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Hyperion Records

CDH55311 - Arensky: Piano Music
The Donskoi Monastery (1852) by Iossif A Weiss
CDH55311
(Originally issued on CDA67066)

Recording details: March 1998
All Saints' Church, East Finchley, London, United Kingdom
Produced by Amanda Hurton
Engineered by Tony Faulkner
Release date: February 2011
DISCID: 8B10441B
Total duration: 68 minutes 27 seconds

'Intimately played and warmly recorded' (BBC Music Magazine)

'Coombs produces a lovely sound, is a powerful virtuoso, and is an elegant stylist. Hyperion has given him superb recorded sound' (American Record Guide)

'An enchanting and beautifully played recital' (Hi-Fi News)

Russian Piano Portraits
Piano Music
Prélude: Largo  [3'49]
Scherzo: Allegro  [3'13]
Romance: Andante  [2'40]
Étude: Allegro  [1'49]
Étude: Moderato  [2'27]

Stephen Coombs's 'Russian Piano Portraits' series turns its attention to solo piano music by Anton Arensky, one of the more shadowy figures of the Russian pianistic pantheon. Bon viveur extraordinaire, Arensky lived life in Moscow to the full—and to the disgust of colleagues such as Rimsky-Korsakov—but he was also an important teacher whose pupils included Rachmaninov, Scriabin, Glière and Grechaninov. Indeed, it was Arensky, together with Taneyev (successor to Rubinstein as director of the Moscow Conservatory), who shaped a situation in 1880s Moscow which finally allowed the city to rival St Petersburg in terms of its musical culture.

Arensky's piano pieces have an easy charm and lyrical breadth of melodic invention. They also show rare inventiveness. There is a quality that is both nostalgic and surprising, reassuringly familiar yet unconventional in harmonic and melodic construction. This music has the power to move the emotions, not perhaps in a dramatic or passionate way, but by its rather personal reflective quality.


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Introduction  EnglishFrançaisDeutsch
There is hardly a more shadowy figure in the history of Russian music than Anton Stepanovich Arensky. A quick glance through the index of many a Russian composer’s biography will reveal persistent, though unsubstantial, references to this neglected composer. You will search in vain for a biography in English and even collections of Russian biographical studies such as those by M D Calvocoressi and Gerald Abraham remain stubbornly silent on the subject of Arensky.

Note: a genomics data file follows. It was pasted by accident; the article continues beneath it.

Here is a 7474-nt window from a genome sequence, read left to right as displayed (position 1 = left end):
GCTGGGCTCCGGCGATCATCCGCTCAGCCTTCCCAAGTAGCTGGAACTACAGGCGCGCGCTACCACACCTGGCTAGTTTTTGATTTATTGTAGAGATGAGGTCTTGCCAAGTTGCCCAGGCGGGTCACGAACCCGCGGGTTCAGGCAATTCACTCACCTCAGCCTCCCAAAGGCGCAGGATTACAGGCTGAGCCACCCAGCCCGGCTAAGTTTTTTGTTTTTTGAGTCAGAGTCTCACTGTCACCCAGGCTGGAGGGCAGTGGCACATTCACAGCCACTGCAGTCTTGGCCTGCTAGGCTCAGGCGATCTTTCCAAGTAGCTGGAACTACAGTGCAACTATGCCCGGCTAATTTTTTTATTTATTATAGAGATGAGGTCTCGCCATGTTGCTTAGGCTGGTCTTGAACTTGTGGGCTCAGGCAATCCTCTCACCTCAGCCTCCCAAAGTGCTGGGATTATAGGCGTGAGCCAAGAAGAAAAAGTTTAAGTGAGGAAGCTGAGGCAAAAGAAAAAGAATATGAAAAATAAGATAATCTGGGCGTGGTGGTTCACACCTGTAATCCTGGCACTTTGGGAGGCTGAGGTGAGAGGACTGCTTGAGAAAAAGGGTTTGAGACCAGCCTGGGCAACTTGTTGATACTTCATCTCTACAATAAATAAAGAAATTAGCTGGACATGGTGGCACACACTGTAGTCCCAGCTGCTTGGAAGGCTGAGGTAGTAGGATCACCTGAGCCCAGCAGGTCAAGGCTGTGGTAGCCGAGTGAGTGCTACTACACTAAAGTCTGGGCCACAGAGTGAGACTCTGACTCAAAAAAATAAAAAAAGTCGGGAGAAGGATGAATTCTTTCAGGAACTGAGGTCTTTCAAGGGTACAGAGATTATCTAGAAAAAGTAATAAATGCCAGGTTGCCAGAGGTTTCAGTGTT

One of the most important sources of information concerning the life and career of Arensky comes from Rimsky-Korsakov’s memoirs My Musical Life, first published in St Petersburg in 1909, and it is perhaps worth reproducing in full Rimsky-Korsakov’s curt summary of his former pupil’s life written in 1906, shortly after Arensky’s death:

In the Autumn, death carried off A S Arensky. A former pupil of mine, upon being graduated from the St Petersburg Conservatory he had become professor at the Moscow Conservatory and had lived in Moscow a number of years. According to all testimony, his life had run a dissipated course between wine and card-playing, yet his activity as a composer was most fertile. At one time he had been the victim of a nervous ailment, which had, however, evidently left no lasting effect. Having left the staff of professors of the Moscow Conservatory in the nineties, he removed to St Petersburg and for some time was director of the Court Chapel, succeeding Balakirev. At this post, too, the same mode of life continued, though on a reduced scale. On leaving the Chapel, after Count A D Sheryemetyev had been appointed head of the Chapel, Arensky found himself in an enviable position: listed as some privy-commission functionary in the Ministry of the Court, he drew a pension of some six thousand roubles, and was absolutely free to work at his composing. He did work much at composition, but that is just where he began to burn the candle at both ends. Revels, card-playing, health undermined by this mode of living, galloping consumption as the final result, dying at Nice, and death at last in Finland. Upon settling in St Petersburg, Arensky had always been on friendly terms with Byelayev’s circle, but had kept aloof, all by himself, as a composer, recalling Tchaikovsky in this respect. By the nature of his talent and his tastes as composer he was the closest approximation to A G Rubinstein, but he was inferior in the force of talent for composition, though in instrumentation, as the child of more modern times, he outdistanced A G. In his youth Arensky had not escaped entirely my influence; later he fell under that of Tchaikovsky. He will be soon forgotten.

So here in a single paragraph we have an assessment of one of Russia’s most successful composers by his teacher and contemporary, Rimsky-Korsakov. However, should we take such a dismissive résumé at face value?

To start with, Arensky did not die in the Autumn but on 25 February 1906 (O.S.), a strange error considering that the above account was written, apparently, within months of his death. Anton Stepanovich Arensky was born in Novgorod on 12 July 1861. Before entering the St Petersburg Conservatory in 1879, he had been taught by his mother, herself a talented pianist, and encouraged by his father, a doctor and amateur cellist. Rimsky-Korsakov, elsewhere in his memoirs, remembers Arensky’s student days: